The other annoyance I have is with the Tiles. Every day the watch will notify me that there is a new tile to add to my home screen. Even when you go into your tiles menu and view the “new” tile, which is typically Outlook (I’ve since uninstalled that bloat nonsense), the notification keeps returning. It’s so obnoxious, and frankly, it triggers me.
Now, it’s not all bad by any means. Like I said, Wear OS has come a long ways, especially in the notifications section. When notifications come in they are easy to view and respond to right from the watch, which has been extremely useful. Additionally, system toggles from the pulldown are very beneficial, though, I do wish these toggles were universal in a way. For example, the Pixel Watch has a couple different toggles than the Watch 6 Classic, so if you get used to your toggles on one watch, there’s no guarantee you’ll have the same toggles on another. This is just like a smartphone, but when you switch from phone to phone frequently like I do, it can be frustrating at times.
Much of your software experience on the watch is controlled via Samsung’s Wearables app. It works fine, allowing for plenty of customization not just on the UI (watch faces), but notifications, and other menu layouts. As a pro tip, I recommend diving deep into the Advanced Features menu from the Watch settings menu inside of the app. This is where you can tweak physical button commands, gestures, and more. It’s a great menu to master.
Should You Buy It?
Galaxy Watch 6 Classic is a fantastic watch, designed to make happy the fans of older Galaxy Watch Classic models from past years. For them, it’s a perfect upgrade. For someone who may be switching from a Pixel Watch, you may lose that sleek piece of glass and metal on your wrist, but you’ll be picking up a heavy duty device that has the same (if not more) capabilities and features. Like most things in the Android world, it would be hard to justify having a Galaxy phone and a Pixel Watch and vice versa. Each device pairs better with its own ecosystem, so if you’re invested into Pixels, you’re probably best sticking with Google’s stuff. If you’re a big time Samsung fan, well then I probably don’t need to convince you to stick with Samsung’s own hardware.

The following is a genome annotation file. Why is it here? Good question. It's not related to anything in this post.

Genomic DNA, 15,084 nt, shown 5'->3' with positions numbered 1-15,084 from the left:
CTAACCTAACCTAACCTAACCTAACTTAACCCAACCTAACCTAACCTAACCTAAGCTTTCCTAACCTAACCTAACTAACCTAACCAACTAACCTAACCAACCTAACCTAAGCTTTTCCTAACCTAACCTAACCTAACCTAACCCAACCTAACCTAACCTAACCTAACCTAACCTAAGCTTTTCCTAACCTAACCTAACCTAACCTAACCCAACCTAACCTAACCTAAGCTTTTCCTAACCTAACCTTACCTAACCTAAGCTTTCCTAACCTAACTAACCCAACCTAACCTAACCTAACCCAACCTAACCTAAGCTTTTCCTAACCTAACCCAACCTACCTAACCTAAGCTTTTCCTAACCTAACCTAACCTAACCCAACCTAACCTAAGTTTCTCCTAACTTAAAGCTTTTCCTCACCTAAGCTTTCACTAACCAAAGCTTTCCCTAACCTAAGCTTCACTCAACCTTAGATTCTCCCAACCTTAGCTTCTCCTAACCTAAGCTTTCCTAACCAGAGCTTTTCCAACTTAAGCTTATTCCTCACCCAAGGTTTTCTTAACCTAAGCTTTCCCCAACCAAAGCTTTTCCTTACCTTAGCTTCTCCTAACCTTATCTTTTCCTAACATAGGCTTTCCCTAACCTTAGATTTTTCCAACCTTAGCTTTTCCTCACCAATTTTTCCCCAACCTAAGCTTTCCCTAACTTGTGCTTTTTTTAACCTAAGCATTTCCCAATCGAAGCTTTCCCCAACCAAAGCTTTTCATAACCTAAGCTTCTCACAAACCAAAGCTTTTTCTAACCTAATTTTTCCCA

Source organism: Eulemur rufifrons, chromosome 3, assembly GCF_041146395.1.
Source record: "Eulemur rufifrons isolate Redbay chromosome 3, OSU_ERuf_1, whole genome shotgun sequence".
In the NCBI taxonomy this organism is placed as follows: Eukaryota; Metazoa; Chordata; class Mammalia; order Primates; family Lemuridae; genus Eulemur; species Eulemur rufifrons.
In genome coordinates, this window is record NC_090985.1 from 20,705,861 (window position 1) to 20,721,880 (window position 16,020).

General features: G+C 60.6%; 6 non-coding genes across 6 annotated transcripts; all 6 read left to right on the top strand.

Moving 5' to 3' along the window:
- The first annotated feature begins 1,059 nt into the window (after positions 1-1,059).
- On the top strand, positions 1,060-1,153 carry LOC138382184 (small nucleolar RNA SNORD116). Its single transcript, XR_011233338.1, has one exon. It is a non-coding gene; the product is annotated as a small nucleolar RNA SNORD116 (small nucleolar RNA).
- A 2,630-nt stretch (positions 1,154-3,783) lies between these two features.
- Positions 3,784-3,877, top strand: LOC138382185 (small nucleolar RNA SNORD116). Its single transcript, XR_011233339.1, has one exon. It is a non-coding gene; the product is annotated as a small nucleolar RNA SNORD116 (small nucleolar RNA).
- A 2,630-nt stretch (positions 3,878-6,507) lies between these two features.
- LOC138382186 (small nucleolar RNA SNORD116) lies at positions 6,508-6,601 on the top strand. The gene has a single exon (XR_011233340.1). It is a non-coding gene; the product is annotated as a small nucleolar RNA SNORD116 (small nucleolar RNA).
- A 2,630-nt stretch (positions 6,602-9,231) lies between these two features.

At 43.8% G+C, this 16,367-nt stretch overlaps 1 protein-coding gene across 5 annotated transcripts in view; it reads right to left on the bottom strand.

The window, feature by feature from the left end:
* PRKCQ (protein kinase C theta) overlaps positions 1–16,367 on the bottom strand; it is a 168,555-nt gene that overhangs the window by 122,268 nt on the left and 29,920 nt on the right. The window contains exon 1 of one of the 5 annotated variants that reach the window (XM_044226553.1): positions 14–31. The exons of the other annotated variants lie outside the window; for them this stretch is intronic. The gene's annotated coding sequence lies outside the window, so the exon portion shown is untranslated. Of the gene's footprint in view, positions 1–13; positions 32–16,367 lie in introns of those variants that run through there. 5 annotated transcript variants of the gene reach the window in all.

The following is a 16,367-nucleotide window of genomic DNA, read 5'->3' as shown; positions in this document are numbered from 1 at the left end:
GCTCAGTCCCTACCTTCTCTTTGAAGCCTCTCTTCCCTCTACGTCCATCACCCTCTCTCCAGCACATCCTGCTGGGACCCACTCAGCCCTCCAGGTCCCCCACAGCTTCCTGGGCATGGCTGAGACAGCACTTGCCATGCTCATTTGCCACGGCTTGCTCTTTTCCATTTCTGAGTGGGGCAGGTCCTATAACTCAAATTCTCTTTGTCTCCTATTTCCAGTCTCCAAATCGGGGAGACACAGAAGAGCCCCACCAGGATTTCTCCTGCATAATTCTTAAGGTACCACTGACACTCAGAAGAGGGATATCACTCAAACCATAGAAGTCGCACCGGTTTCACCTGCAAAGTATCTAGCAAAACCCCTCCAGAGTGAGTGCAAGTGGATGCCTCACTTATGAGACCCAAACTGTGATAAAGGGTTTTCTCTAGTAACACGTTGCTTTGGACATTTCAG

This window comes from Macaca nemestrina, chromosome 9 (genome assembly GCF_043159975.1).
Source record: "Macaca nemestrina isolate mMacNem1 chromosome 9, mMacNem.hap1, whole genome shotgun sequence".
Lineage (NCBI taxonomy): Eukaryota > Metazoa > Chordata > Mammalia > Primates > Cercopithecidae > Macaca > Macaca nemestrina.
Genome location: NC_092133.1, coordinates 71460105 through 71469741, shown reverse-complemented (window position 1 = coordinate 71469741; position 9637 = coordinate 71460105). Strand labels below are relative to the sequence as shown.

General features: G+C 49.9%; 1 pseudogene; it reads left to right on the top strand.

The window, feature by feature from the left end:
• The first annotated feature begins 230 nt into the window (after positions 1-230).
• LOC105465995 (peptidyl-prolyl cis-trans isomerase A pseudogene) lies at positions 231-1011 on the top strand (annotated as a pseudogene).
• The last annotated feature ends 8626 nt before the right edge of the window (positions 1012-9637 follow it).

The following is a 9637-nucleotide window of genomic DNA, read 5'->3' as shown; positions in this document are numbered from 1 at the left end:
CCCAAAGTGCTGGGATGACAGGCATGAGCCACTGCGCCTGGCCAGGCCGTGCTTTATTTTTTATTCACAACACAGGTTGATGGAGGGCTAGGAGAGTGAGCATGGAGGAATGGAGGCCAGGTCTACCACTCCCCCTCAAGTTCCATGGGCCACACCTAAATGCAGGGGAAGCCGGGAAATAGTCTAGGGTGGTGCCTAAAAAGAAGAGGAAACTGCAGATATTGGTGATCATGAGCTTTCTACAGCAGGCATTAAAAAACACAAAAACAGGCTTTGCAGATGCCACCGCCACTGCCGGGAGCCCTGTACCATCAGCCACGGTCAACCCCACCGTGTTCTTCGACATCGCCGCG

If you’re entirely new to smartwatches, the Watch 6 Classic is a great pick up, unless all you’re looking to do is track fitness data and have long battery life. As much as Samsung would want this device to be able to do it all, it’s battery life simply doesn’t allow for it. This may be addressed at some point, but there’s only so much you can do with a 300mAh battery I suppose.
Prefer a numerical value? I give it a 7.3/10 rating.